Business executives are giving a weak rating to Canada's universities, with many saying they aren't providing them with the types of graduates they need.
A new poll of 823 business leaders by Modus Research Inc. has found just 41 per cent believe universities in their province are doing a good job preparing graduates to address the needs of employers, while 31 per cent say they are doing a poor job and 21 per cent are neutral, saying they feel universities are neither doing a good nor poor job. Seven per cent say they are unsure.
Modus Research chief executive officer Charlie Graves said he has done work over many years asking business leaders about university graduates, and believes the current data shows more dissatisfaction than a decade ago.
"Underwhelming is an understatement – those are bad numbers, they really are," he said.
While the survey did not ask executives to detail the reasons for their dissatisfaction, Mr. Graves said other research he has done has shown business leaders often complain that graduates don't have "soft" skills they need, such as good communication, writing or strategic-thinking skills. He believes the shifting focus on technical training is preparing more workers to fill skilled jobs, but is leaving other gaps that are frustrating to employers.
"I think part of what has happened in the last 20 years in the university system is an increasing focus on a narrower, much more specialized skill set, and I think that's probably affected this," he said.
The survey results will add fodder to the long-running debate about how Canadian universities should prepare students for the work force, with many arguing for more emphasis on technical training while others champion broader educations that prepare students to think and analyze more generally.
Mr. Graves said it is significant that the Modus survey found lower-tier business leaders are the happiest with universities, while top-level C-suite executives are the most dissatisfied. He said senior executives often put more value on broader analytical and communication skills for filling management roles, while lower-tier managers are often closer to the front line and look for people with specific qualifications to fill entry-level jobs.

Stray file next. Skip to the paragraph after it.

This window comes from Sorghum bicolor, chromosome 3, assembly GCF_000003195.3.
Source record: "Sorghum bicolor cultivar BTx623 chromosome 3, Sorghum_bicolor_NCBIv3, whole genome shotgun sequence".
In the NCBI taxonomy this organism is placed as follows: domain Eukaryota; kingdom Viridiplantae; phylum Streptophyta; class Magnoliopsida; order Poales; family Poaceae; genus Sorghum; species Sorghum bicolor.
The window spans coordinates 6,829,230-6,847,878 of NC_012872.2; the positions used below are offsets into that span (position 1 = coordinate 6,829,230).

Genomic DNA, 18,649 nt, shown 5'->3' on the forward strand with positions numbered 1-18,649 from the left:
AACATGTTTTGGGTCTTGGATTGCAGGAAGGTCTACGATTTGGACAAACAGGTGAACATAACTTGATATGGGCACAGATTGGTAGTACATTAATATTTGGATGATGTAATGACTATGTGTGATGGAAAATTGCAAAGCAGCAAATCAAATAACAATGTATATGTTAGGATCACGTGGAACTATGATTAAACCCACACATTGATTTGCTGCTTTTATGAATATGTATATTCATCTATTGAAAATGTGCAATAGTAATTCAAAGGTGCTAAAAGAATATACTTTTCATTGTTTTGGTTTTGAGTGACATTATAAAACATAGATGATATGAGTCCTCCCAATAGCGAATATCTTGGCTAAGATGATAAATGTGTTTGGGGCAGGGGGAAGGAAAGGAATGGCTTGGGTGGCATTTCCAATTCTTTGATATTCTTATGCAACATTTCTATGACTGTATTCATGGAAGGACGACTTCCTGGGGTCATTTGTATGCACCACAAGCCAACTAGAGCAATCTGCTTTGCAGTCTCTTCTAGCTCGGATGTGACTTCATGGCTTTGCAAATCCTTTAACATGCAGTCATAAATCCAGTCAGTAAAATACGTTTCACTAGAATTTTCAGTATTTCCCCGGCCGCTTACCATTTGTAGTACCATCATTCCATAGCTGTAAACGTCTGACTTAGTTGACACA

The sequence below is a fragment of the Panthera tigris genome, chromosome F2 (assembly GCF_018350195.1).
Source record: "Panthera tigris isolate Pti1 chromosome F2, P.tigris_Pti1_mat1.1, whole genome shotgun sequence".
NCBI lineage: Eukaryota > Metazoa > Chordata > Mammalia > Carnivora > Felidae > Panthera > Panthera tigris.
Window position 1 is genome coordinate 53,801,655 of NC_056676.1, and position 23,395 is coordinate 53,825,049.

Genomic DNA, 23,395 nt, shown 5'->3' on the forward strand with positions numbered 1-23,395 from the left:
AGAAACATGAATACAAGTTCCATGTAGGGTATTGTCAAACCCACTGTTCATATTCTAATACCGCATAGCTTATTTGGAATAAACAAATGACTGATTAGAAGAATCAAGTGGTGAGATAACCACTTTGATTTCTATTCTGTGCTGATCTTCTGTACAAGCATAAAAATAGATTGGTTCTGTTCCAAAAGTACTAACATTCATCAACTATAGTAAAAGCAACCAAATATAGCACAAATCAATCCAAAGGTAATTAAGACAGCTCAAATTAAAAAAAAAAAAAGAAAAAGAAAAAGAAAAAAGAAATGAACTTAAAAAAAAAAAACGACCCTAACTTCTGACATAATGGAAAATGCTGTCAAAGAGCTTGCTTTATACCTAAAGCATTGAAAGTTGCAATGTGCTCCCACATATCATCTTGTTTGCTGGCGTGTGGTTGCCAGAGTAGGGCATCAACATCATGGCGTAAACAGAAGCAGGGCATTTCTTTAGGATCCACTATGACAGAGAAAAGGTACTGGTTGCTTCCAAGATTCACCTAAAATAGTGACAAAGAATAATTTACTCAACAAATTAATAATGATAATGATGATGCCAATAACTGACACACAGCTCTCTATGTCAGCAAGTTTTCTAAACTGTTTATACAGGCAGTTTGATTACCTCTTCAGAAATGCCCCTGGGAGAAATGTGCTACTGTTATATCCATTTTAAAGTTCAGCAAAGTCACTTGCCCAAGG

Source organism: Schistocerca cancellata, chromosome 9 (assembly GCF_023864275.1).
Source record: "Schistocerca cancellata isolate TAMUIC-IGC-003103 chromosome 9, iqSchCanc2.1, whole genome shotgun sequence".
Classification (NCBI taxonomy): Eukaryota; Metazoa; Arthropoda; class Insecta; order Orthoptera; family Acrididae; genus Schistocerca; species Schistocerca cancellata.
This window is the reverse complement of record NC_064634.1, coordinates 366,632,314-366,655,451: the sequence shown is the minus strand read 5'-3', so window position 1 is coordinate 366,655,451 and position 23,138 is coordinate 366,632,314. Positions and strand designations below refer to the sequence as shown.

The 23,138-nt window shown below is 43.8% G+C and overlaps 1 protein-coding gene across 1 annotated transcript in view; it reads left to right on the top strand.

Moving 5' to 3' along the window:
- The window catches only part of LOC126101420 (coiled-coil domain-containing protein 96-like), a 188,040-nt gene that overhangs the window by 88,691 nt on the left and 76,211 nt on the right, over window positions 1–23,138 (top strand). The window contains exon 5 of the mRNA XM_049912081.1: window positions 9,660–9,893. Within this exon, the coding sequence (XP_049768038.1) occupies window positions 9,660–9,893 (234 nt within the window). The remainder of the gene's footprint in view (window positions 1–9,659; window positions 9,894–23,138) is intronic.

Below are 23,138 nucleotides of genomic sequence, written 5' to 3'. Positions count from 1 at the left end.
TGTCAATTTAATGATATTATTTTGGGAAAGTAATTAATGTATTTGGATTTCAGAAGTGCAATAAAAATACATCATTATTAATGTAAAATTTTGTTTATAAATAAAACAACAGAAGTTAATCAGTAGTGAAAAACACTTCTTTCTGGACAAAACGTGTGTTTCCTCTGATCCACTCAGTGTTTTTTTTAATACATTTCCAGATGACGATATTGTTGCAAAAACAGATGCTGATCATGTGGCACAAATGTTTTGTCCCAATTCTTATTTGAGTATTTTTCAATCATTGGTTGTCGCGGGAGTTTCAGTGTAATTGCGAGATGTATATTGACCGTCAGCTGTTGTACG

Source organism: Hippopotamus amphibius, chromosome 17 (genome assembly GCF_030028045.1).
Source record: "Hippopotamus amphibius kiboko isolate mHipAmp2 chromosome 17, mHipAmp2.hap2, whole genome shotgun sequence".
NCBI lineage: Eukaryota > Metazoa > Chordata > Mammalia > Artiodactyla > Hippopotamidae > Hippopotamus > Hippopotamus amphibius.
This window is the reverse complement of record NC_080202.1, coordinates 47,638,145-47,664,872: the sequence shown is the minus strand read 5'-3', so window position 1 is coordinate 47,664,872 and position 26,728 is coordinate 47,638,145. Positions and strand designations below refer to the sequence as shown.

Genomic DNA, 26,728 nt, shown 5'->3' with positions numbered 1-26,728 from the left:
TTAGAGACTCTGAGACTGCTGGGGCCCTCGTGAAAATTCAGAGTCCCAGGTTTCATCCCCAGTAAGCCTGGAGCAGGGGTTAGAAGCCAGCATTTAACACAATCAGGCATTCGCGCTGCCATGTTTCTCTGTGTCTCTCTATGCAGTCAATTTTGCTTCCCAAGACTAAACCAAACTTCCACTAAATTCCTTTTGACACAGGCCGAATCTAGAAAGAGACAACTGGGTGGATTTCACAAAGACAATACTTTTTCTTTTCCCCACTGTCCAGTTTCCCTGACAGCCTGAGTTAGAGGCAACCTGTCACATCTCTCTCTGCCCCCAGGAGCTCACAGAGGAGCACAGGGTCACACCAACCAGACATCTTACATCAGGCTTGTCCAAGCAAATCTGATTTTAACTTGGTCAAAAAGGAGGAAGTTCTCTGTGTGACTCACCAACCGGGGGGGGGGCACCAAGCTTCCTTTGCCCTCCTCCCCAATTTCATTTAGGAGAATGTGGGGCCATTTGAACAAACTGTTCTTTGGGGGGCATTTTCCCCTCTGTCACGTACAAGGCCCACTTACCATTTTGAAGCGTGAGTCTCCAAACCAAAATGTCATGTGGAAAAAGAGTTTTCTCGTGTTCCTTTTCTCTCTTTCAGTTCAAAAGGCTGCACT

The Modus survey also found business leaders are most unhappy in Ontario, where only 30 per cent feel universities are doing a good job preparing graduates to meet the needs of employers. In Quebec, however, 66 per cent of leaders think universities are doing well preparing students for the work force, making Quebec the only region of the country where a majority of business leaders are supportive.
"Back 10 years ago, employers were generally quite complimentary of the universities in Ontario and how well they furnished them with graduates that fit the needs they had," Mr. Graves said. "But here it looks like that support has really gone south."
Mr. Graves said some of the stronger support in Quebec may be due to nationalistic pride in the province's institutions. But he believes more of the satisfaction is likely due to a different training approach by universities, and said the results point to a need for further research to understand how Quebec is forging a closer relationship between universities and the business sector.
"I would think people in English Canada would look at Quebec as an example of how we should do things. They're clearly doing something right here."
The survey also asked business leaders whether universities are playing an important role in preparing their provincial economies for the future, and also found dissatisfaction on meeting that goal. While 48 per cent say they are doing a good job, 25 per cent say they are doing a poor job and 21 per cent are neutral.
Ontario again had the lowest level of support, with just 42 per cent saying universities are doing a good job preparing the economy for the future, while 67 per cent in Quebec are supportive.
Mr. Graves said finding skilled people to fill jobs is the top concern for the managers surveyed, with 81 per cent saying it is a "very important" issue for them – their top concern by a wide margin.